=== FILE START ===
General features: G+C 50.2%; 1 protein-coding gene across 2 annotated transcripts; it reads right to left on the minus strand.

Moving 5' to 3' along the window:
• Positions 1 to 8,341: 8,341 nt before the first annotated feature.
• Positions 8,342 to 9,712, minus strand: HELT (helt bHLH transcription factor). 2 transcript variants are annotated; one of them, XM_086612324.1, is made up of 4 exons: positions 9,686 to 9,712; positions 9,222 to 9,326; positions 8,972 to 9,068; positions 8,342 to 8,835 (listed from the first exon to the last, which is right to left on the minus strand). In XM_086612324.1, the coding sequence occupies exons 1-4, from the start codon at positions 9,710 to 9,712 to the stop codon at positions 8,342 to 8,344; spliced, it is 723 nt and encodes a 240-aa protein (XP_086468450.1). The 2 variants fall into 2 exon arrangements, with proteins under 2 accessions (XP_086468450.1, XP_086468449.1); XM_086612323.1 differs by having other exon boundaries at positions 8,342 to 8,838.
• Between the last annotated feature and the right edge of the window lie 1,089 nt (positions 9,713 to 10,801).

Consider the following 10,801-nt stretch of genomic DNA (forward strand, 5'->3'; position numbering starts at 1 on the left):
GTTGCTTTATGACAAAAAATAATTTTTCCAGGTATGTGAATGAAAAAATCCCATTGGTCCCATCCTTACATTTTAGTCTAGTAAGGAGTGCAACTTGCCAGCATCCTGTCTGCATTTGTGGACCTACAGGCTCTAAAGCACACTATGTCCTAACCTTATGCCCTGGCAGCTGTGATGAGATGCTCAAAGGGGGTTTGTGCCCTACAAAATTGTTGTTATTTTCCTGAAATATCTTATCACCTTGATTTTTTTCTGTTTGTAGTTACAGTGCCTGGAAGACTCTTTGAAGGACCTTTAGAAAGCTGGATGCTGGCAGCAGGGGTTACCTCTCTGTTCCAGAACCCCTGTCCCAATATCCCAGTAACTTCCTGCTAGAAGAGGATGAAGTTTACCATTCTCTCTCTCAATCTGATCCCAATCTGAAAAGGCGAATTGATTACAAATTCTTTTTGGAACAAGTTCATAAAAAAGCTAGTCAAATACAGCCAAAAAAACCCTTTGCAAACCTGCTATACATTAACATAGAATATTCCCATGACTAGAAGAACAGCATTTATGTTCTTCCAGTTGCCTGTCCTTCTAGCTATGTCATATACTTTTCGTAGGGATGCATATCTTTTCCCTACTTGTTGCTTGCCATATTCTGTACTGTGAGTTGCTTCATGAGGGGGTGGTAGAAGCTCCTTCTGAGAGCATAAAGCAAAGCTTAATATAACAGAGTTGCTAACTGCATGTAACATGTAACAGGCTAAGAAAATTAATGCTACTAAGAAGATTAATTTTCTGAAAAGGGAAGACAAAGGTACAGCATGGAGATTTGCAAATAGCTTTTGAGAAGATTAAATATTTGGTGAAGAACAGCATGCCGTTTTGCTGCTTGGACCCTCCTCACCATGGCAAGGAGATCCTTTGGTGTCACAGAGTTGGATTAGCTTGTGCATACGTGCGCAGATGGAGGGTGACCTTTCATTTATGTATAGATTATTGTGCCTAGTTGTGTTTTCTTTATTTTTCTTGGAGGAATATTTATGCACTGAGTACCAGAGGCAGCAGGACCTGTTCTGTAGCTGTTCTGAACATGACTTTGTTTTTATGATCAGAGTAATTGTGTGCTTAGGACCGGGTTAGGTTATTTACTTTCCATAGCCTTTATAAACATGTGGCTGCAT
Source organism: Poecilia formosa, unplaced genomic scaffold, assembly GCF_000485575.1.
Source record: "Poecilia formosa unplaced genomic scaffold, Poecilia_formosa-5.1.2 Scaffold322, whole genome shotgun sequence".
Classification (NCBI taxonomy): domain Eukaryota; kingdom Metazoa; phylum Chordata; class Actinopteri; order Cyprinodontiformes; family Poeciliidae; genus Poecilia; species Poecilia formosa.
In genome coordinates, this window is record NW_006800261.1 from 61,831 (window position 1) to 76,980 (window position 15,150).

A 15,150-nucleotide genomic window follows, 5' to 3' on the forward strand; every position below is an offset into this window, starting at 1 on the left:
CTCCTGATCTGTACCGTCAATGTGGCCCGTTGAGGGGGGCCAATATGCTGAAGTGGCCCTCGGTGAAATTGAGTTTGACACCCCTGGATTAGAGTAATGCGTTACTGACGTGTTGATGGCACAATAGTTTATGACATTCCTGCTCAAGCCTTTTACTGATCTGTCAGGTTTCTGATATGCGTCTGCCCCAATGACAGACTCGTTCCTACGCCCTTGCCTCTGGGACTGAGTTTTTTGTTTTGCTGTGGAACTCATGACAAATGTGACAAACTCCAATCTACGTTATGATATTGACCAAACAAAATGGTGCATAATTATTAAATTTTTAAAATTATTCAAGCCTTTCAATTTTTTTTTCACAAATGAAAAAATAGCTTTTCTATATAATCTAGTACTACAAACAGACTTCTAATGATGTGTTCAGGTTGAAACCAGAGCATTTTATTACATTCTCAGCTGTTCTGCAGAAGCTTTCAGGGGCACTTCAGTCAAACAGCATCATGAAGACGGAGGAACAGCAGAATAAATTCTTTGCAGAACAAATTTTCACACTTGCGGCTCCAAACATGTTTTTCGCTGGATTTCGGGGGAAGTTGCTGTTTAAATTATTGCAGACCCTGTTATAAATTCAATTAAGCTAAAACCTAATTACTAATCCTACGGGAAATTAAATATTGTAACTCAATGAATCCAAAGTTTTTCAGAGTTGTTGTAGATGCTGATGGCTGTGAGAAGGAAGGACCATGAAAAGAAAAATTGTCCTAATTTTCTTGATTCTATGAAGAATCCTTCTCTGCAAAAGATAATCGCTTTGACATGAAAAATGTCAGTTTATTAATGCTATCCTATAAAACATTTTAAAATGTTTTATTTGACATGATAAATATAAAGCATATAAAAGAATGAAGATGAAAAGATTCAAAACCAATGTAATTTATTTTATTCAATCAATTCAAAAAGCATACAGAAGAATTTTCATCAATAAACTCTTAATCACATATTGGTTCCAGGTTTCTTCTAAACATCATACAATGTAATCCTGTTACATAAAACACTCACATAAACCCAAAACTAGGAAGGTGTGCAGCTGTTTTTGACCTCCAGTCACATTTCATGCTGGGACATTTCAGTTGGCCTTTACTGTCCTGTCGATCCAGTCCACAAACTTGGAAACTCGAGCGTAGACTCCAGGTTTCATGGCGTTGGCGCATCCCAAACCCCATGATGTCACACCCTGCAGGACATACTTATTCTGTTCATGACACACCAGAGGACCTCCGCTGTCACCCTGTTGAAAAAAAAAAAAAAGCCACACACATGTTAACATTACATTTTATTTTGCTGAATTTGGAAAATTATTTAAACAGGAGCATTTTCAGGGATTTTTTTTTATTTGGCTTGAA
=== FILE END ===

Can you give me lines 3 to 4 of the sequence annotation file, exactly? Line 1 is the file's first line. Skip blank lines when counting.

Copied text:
• Positions 1 to 8,341: 8,341 nt before the first annotated feature.
• Positions 8,342 to 9,712, minus strand: HELT (helt bHLH transcription factor). 2 transcript variants are annotated; one of them, XM_086612324.1, is made up of 4 exons: positions 9,686 to 9,712; positions 9,222 to 9,326; positions 8,972 to 9,068; positions 8,342 to 8,835 (listed from the first exon to the last, which is right to left on the minus strand). In XM_086612324.1, the coding sequence occupies exons 1-4, from the start codon at positions 9,710 to 9,712 to the stop codon at positions 8,342 to 8,344; spliced, it is 723 nt and encodes a 240-aa protein (XP_086468450.1). The 2 variants fall into 2 exon arrangements, with proteins under 2 accessions (XP_086468450.1, XP_086468449.1); XM_086612323.1 differs by having other exon boundaries at positions 8,342 to 8,838.